Yale Parallax Refractor

66 cm (26 inch)



Summary; History; Current; Technical; Sources; Links; Gallery:


In brief

Important  Contributions:
Groundbreaking work was done with this telling measuring the parallax and proper motions of stars in the Southern Hemisphere.


  • This instrument was specially designed and built for the determination  of trigonometrical parallaxes.
  • The  instrument used a 26-inch refractor that was a specialist telescope designed for the task. To measure a star’s parallax,  it is essential for the star to be high in the sky when the relevant photographs are taken – so there was no need for the telescope  to be wholly maneuverable, or to cover the whole sky. As long as it could be pointed some way to either side of the meridian,  it would serve its purpose very adequately.
  • The  program to measure parallax in the Southern Hemisphere came to an end in 1952. Due to growing light problems in Johannesburg,  it was decided to move the telescope to Mount Stromlo in Australia.
  • On 18 January 2003 a bush fire destroyed Mount Stromlo Observatory with all its instruments. The 26-inch refractor was also destroyed. (A section of the lost and found page is dedicated to this tragedy)

Historical Background

Yale University.

Where  Located:


Concerning the maneuverability of the telescope, there was one great telescope which was even more restricted and whose tube was swung between two massive stone  walls so that it could point only a short way to either side of the meridian. This was the 72-inch reflector built at Birr Castle in Ireland, by the third Earl of Rosse in 1845 – and with which  he discovered the spiral forms of the systems we now know to be  external galaxies. However, Lord Rosse followed this pattern not  because he wanted to, but because with the limited engineering facilities available at the time he had no choice. The 72-inch was last used  in 1909, and is still to be seen in the Castle grounds. Up to until  the middle of the First World War, it remained the largest reflector  in the world, though it had a metal mirror and was by no means the  equal of some of the smaller but newer instruments. [Copied from  Moore, p.112]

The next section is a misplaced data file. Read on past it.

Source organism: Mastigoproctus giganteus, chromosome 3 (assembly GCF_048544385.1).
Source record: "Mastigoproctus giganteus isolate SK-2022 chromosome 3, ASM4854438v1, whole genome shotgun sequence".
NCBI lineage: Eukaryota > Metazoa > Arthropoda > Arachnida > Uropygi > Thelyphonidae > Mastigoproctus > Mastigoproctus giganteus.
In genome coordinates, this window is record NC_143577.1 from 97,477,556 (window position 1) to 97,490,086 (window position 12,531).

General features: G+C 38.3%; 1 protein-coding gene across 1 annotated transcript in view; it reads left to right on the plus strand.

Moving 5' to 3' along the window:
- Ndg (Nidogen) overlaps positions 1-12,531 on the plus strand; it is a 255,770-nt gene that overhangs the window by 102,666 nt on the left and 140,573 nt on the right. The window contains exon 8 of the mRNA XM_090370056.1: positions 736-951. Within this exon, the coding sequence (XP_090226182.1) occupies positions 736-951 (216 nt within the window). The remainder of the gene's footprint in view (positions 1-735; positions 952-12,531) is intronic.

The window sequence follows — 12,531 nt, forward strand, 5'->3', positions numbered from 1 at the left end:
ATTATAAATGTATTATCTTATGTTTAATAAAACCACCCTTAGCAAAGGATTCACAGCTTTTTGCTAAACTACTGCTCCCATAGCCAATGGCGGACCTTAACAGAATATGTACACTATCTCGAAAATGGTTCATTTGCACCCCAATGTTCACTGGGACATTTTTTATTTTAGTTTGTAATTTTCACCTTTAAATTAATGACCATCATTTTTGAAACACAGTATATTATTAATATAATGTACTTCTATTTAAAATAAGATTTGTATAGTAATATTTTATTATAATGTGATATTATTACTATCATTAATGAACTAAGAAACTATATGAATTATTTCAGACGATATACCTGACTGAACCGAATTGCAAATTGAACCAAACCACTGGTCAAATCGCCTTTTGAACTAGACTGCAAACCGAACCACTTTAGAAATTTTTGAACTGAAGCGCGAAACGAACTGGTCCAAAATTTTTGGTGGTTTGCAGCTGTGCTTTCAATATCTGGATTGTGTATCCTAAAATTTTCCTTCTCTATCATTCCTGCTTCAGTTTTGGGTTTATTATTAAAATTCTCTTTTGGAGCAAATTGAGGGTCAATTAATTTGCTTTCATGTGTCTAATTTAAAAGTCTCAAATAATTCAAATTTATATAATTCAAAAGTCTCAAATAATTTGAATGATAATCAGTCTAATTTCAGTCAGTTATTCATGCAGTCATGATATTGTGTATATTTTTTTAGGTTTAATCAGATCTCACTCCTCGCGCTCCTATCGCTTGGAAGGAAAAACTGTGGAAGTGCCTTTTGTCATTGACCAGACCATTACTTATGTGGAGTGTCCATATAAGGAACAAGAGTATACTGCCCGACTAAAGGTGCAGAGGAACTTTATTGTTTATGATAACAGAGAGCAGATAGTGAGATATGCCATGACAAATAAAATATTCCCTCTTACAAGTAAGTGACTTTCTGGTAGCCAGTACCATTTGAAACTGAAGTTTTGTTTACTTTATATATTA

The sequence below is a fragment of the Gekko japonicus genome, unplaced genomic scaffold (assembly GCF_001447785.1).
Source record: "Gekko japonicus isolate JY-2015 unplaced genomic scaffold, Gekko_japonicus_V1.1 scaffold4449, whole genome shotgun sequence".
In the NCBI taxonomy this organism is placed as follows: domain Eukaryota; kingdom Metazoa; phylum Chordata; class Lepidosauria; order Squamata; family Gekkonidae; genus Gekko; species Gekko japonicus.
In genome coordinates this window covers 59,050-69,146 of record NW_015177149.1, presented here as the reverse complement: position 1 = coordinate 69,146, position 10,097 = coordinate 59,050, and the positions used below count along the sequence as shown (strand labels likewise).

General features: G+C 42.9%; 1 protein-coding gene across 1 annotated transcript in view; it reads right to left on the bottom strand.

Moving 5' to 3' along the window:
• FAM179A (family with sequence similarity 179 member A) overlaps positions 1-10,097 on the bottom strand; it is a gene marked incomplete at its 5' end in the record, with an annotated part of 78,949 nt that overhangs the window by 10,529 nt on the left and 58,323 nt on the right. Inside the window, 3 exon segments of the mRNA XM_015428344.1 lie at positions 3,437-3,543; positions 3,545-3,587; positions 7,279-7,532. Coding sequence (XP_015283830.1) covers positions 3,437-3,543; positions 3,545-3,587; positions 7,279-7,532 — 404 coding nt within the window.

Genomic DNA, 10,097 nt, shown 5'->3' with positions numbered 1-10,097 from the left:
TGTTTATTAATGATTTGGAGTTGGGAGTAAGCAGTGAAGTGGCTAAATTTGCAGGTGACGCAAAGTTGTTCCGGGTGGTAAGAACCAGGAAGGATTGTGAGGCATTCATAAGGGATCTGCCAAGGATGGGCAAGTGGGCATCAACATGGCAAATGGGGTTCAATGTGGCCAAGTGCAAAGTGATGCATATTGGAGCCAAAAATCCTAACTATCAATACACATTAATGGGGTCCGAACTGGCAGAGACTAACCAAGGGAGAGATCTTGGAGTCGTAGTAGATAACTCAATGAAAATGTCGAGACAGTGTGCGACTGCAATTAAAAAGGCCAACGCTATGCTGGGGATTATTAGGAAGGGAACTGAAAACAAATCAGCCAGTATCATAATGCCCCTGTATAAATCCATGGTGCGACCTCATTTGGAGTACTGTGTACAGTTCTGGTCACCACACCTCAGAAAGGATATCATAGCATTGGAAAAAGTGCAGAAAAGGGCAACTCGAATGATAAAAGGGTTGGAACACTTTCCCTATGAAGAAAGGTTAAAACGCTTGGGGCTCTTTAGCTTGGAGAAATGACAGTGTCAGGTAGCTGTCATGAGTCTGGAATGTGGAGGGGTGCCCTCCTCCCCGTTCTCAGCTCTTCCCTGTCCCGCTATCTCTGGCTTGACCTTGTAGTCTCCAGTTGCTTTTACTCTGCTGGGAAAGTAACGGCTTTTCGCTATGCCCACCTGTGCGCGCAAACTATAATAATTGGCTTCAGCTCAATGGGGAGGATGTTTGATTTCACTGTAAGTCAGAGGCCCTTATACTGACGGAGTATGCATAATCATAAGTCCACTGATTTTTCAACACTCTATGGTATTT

Current  Information

Present  Location:
Mount Stromlo Observatory in Australia


On 18 January 2003 a bush fire destroyed Mount Stromlo Observatory with all its instruments. The 26-inch refractor was also destroyed.

Damaged beyond repair.

Technical Details

Type: Photographic Refractor
Aperture: 26 inch (66 cm)
Focal Length: “Long focal length” [Moore, p.112.]
Operational History:

  • Johannesburg:  As the telescope could not rotate, they build “an observatory of a very unusual kind. There was no majestic dome, or even a  turret; the observatory took the form of an asymmetrical brick  structure, with a slit in the roof which could be opened but which  did not rotate”. [Copied from Moore, p.111.]
    Picture of building in Moore, P. & Collins, P., Astronomy  in Southern Africa, p.112.


Link to the Main Bibliography Section and more information about Sources.


Pictorial  Sources:


  • Moore, P. & Collins, P., Astronomy in Southern Africa, p111 – 113.  (General Source)
  • Stoy,  R.H., Astronomy in South Africa, A History of Scientific Endeavour  in South Africa, Royal Society of South Africa, 1977.
  • Smits  P. A Brief History of Astronomy in Southern Africa. (Unpublished).




The 26 inch Yale telescope after it’s move to Mount Stromlo Observatory in Australia.
Source: Personal communication with Wayne Orchison

The 26 inch Yale after the fire at Mount Stromlo Observatory in Australia. On 18 January 2003 a bush fire destroyed approx. 500 houses and the Observatroy. Five other telescopes were destroyed with the 26 inch.
Source: Personal communication with Wayne Orchison